GREEN BAY – Charles Woodson called playing for the Packers a "beautiful transition" in his career, but it sure didn't start out that way.
Speaking with the media virtually on Wednesday, three and a half weeks before his Pro Football Hall of Fame induction, Woodson mused for a bit about what his seven years in Green Bay meant.
At first, it was almost literally the last place he wanted to go, but the Packers were the only team calling with a legitimate free-agent offer for the veteran cornerback. He was anticipating a college-like recruiting saga, or perhaps a bidding war, after eight years with the Raiders, but neither materialized.
"Of course my thought is I'm going to have people crawling over each other trying to get to me," he said. "I thought I was that type of player, (but) I really didn't have anybody checking for me, and that stung a little bit."
Combined with hearing from other Black players the notion the city wasn't a preferred destination for their non-football life, it all put Woodson in a poor frame of mind. He didn't want to answer the call from Green Bay, but he realistically had no other choice.
"It just got to a point where the writing was on the wall, where if you wanted to play, you're probably going to have to go to Green Bay," he said.
"So when I got there, I just had that reluctance in my heart and in my spirit, and I just couldn't believe I was in Green Bay. It made me combative off the bat, with really kind of everybody."
The difficulties with the transition are an afterthought now after Woodson won the Defensive Player of the Year in 2009, became a Super Bowl champion the following year, and plastered his name all over the team record book.
Aside from his prodigious talents, it all came together thanks to those in his new orbit he began to trust back then. Woodson credited former Packers linebacker George Koonce, the team's director of player development at the time, with introducing him to the community and settling him emotionally.
It took only until his sixth game with the Packers to record the first of a team-record nine interceptions returned for a touchdown (and 10 defensive TDs overall), and it helped that he couldn't have asked for a better group of secondary mates to hang with every day.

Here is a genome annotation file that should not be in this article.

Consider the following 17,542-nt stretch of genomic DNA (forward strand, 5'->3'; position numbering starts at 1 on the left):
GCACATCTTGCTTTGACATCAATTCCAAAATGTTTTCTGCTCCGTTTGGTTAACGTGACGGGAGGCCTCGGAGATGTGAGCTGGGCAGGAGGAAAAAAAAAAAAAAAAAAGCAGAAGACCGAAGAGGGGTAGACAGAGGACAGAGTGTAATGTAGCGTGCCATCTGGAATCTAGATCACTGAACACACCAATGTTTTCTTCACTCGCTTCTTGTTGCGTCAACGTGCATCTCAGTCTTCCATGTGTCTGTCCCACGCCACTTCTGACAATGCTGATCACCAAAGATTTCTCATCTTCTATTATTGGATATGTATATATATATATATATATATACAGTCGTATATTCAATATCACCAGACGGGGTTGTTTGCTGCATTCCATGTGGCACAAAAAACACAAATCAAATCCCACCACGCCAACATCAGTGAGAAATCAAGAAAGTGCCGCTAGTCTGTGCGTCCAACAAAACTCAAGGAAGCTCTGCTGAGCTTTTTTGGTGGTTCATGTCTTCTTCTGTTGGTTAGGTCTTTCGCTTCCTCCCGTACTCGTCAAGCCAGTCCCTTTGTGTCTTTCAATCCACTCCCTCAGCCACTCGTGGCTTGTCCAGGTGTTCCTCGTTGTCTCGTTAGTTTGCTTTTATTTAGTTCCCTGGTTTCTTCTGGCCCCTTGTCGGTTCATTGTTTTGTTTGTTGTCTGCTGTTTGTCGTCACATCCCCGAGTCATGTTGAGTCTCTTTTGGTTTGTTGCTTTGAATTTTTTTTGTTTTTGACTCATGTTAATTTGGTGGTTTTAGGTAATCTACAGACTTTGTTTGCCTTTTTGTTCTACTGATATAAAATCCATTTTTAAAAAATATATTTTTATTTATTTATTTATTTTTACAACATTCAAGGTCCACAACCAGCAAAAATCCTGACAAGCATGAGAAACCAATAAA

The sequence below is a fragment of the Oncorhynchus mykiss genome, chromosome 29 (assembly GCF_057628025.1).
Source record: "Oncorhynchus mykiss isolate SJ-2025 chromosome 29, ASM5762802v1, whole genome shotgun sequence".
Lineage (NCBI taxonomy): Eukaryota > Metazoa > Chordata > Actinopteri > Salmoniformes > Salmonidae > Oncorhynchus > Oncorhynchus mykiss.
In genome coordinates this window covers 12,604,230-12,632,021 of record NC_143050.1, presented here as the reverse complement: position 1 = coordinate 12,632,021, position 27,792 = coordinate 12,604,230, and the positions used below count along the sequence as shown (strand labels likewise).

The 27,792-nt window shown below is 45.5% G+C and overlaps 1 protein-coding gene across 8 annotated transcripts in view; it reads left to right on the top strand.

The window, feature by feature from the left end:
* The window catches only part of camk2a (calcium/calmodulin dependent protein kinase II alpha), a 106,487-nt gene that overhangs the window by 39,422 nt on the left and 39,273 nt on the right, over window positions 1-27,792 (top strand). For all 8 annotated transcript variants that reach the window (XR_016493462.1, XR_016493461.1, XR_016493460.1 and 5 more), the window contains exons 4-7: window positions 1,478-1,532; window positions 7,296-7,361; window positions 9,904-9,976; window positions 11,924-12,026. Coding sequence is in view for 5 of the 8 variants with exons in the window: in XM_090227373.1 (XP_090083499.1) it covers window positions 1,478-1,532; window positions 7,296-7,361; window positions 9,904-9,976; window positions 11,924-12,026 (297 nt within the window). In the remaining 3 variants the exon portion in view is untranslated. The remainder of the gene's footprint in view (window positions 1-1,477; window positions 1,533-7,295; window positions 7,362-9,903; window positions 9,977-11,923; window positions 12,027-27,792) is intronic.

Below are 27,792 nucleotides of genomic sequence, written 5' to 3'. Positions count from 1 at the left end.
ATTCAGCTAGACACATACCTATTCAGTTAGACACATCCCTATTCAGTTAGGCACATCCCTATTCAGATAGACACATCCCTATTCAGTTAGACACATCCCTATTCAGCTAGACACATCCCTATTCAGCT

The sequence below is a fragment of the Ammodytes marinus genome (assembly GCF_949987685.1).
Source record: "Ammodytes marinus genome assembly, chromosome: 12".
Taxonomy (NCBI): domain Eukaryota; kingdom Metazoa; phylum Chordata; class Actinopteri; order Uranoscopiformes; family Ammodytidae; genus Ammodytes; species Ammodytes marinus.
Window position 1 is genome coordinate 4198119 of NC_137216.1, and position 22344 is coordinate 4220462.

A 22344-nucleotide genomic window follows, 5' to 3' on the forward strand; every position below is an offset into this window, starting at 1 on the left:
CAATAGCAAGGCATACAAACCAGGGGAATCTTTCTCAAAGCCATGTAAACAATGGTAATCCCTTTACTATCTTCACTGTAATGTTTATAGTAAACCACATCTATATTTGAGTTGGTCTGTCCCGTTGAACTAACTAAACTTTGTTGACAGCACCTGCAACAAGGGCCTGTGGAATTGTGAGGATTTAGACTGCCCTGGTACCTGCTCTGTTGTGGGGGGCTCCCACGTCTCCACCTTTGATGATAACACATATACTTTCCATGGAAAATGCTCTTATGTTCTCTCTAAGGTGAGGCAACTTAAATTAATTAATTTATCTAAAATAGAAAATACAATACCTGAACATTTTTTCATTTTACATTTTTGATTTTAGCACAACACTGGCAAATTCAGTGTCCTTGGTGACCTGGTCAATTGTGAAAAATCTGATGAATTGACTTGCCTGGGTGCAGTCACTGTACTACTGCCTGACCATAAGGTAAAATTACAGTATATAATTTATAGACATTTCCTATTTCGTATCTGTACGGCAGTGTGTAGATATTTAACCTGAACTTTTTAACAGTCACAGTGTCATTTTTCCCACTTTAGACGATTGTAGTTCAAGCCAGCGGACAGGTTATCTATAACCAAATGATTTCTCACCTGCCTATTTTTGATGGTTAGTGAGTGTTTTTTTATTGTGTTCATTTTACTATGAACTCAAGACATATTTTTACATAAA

"Once I started playing, got into a few games, and started getting my hands on the ball, things kind of settled down for me," he said. "I just think the football guys I had around me, Al Harris, Nick Collins, Tramon (Williams), and these guys, they made it work for me.
"I just felt we had a great group and through time I was able to work through that thing. I'm here, I'm making plays, you're going to be all right. It got to a peaceful point to where I thought I was going to retire there."
Pro Football Hall of Famer Charles Woodson was selected to four consecutive Pro Bowls (2008-11) while with the Packers and led the league in interceptions in 2009 and 2011. He holds franchise records for the most touchdowns on interceptions (nine) and the most defensive touchdowns (10). In 2009 he was named NFL Defensive Player of the Year by The Associated Press and earned All-Pro and Pro Bowl honors.
That didn't happen as Woodson was let go following the 2012 season, when he returned to the Raiders to finish what became an 18-year Hall of Fame career.
In Green Bay, the 2009-10 seasons were his peak, as he became the leader, as well as the heart and soul, of not only defensive coordinator Dom Capers' unit but the entire locker room. He ended that two-year stretch carrying the Lombardi Trophy off the field in Dallas with one arm in a sling from his broken collarbone in the first half of Super Bowl XLV.
Upon taking over Green Bay's defense in 2009, Capers featured Woodson in a playmaking role that could have him covering the opposition's top receiver one minute and blitzing from the slot the next. That dynamism was on display no better than on Thanksgiving Day in 2009 at Ford Field in Detroit, when he emerged as the front-runner for Defensive Player of the Year.
Against the division rival Lions, Woodson split time covering all-world receiver Calvin Johnson and making rookie QB and No. 1 overall draft pick Matthew Stafford's holiday miserable. He capped the Packers' 34-12 blowout win by returning an interception for a touchdown and striking the Heisman Trophy pose in the end zone – in front of many of the same fans who cheered him winning the Heisman at the University of Michigan a dozen years earlier.
"I ended up with 10 tackles, a sack, a forced fumble, a touchdown, and uh, probably something else, I'm not sure," he said, perhaps not remembering he picked off not one but two passes that day. "That kind of epitomized what I was as a football player. That particular game right there, it defines me as a football player and what I could do on that field."
Off the field, his time in Green Bay was highlighted by finding a wife and seeing two sons born, all of whom saw one of the game's ultimate warriors get emotional when he was informed in February he'd been chosen as a first-ballot Hall of Famer.
Waiting for those other free-agent calls that didn't come, Woodson never would've thought he'd get married and start a family in Green Bay, let alone take his game to another level there. It's all another aspect to his personal evolution in a place he initially never wanted to be, and now will never forget.
"That was really a time in my life when I was growing as a person," Woodson said. "There was a transition that happened there that was a beautiful transition, if you will, so that time was very special."